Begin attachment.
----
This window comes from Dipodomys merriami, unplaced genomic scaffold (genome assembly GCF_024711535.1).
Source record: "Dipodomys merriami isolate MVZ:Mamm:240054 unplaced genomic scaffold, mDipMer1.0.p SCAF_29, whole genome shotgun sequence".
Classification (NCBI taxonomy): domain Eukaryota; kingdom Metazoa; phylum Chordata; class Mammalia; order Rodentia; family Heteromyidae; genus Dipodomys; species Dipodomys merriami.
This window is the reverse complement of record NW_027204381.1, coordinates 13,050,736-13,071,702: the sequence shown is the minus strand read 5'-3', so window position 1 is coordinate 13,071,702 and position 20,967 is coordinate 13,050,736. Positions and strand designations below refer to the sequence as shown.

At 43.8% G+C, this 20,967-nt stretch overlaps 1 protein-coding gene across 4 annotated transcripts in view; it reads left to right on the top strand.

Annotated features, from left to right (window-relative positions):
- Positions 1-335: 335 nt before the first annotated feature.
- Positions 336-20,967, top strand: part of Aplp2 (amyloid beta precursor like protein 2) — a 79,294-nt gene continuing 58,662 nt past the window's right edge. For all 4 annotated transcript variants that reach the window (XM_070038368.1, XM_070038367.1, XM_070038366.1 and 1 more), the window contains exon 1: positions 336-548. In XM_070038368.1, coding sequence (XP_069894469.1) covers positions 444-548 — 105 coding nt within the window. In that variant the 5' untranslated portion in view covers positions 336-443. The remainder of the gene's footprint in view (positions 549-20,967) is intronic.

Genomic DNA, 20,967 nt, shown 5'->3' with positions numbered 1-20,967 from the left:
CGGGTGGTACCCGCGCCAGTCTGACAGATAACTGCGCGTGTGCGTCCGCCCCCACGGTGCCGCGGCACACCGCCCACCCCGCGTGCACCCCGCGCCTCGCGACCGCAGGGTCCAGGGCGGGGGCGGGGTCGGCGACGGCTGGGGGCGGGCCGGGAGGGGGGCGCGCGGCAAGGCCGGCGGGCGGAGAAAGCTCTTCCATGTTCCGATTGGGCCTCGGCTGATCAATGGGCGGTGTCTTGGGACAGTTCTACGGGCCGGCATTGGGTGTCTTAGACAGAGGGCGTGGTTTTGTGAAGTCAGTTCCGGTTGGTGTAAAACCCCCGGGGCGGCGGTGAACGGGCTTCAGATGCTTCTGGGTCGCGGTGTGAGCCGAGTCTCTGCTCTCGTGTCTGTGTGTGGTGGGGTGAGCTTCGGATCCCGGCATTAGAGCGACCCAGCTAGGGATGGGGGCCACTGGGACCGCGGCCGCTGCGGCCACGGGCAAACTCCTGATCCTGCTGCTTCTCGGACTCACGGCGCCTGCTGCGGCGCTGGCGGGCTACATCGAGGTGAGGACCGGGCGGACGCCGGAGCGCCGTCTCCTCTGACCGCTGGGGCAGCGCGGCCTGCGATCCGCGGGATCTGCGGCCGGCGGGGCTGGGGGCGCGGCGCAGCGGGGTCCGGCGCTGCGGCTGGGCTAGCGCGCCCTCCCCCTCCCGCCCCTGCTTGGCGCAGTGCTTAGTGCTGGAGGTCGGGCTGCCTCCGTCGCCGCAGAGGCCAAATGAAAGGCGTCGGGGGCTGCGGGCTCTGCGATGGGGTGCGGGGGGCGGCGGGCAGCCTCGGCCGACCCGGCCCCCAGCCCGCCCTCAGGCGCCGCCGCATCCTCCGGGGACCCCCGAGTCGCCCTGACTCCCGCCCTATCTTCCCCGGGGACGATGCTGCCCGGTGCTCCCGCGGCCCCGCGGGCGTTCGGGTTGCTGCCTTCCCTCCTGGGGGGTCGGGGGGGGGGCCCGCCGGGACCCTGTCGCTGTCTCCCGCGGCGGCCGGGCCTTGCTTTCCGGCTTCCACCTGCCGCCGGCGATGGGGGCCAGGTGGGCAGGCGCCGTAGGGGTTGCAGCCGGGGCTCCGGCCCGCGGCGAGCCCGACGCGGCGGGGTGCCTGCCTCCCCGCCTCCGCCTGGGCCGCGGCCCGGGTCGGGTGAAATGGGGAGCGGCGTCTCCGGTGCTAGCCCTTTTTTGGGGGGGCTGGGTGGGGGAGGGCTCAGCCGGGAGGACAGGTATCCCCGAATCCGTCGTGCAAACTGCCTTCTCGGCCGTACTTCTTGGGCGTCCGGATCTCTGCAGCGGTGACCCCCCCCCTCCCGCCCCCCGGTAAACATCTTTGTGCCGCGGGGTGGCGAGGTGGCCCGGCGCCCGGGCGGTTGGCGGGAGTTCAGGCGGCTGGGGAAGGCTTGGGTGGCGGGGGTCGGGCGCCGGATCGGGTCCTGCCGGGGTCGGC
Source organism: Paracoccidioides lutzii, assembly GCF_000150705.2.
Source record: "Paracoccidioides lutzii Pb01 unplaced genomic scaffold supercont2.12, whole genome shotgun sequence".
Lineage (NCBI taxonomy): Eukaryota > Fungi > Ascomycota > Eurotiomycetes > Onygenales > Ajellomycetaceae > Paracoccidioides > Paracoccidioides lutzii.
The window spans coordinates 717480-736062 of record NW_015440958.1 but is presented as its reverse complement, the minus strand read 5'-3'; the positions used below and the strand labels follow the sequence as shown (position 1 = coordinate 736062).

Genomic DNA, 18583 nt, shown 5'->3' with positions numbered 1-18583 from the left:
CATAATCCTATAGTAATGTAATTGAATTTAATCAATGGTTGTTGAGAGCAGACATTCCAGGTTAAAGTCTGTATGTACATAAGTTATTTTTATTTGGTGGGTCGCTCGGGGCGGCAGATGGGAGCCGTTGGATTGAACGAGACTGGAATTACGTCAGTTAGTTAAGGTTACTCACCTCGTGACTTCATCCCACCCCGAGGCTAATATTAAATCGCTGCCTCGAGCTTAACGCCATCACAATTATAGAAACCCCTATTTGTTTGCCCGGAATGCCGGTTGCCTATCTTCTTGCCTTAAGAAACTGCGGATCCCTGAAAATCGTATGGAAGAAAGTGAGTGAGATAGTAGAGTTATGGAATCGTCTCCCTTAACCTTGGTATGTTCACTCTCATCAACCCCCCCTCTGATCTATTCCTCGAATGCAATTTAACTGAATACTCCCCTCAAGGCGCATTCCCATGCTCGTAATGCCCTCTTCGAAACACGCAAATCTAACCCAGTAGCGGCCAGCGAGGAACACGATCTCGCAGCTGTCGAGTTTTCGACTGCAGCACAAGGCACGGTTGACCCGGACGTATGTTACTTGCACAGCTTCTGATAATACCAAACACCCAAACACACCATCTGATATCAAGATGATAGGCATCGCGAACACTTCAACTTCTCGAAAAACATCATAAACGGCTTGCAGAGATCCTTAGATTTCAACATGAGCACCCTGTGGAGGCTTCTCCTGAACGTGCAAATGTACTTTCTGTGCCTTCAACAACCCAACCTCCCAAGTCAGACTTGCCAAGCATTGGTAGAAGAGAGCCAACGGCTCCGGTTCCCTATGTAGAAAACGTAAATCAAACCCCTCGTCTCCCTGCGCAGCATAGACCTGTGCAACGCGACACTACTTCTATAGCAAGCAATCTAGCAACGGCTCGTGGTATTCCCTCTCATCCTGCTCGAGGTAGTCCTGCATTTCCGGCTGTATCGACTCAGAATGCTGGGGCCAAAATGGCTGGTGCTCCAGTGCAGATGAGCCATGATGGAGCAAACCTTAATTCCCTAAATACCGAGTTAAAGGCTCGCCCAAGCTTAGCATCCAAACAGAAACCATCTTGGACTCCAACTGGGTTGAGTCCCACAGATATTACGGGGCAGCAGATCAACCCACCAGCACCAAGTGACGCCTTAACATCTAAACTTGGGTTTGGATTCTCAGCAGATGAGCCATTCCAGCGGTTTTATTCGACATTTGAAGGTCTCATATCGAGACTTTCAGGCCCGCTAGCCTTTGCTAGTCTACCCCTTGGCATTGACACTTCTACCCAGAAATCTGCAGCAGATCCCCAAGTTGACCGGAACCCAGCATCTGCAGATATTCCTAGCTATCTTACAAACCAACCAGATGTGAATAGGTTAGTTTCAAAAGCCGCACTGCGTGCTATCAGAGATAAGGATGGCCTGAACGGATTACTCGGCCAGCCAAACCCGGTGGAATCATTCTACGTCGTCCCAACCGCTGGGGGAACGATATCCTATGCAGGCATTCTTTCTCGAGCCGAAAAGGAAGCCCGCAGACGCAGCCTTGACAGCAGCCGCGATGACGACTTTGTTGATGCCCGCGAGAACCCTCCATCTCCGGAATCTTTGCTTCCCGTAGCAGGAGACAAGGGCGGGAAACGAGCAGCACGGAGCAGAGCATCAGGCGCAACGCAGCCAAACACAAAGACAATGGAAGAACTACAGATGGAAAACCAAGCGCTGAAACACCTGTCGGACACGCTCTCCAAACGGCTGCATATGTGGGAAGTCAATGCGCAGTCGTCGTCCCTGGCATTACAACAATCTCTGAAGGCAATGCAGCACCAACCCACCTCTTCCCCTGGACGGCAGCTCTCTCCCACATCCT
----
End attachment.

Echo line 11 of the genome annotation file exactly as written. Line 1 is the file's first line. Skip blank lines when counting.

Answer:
Source organism: Paracoccidioides lutzii, assembly GCF_000150705.2.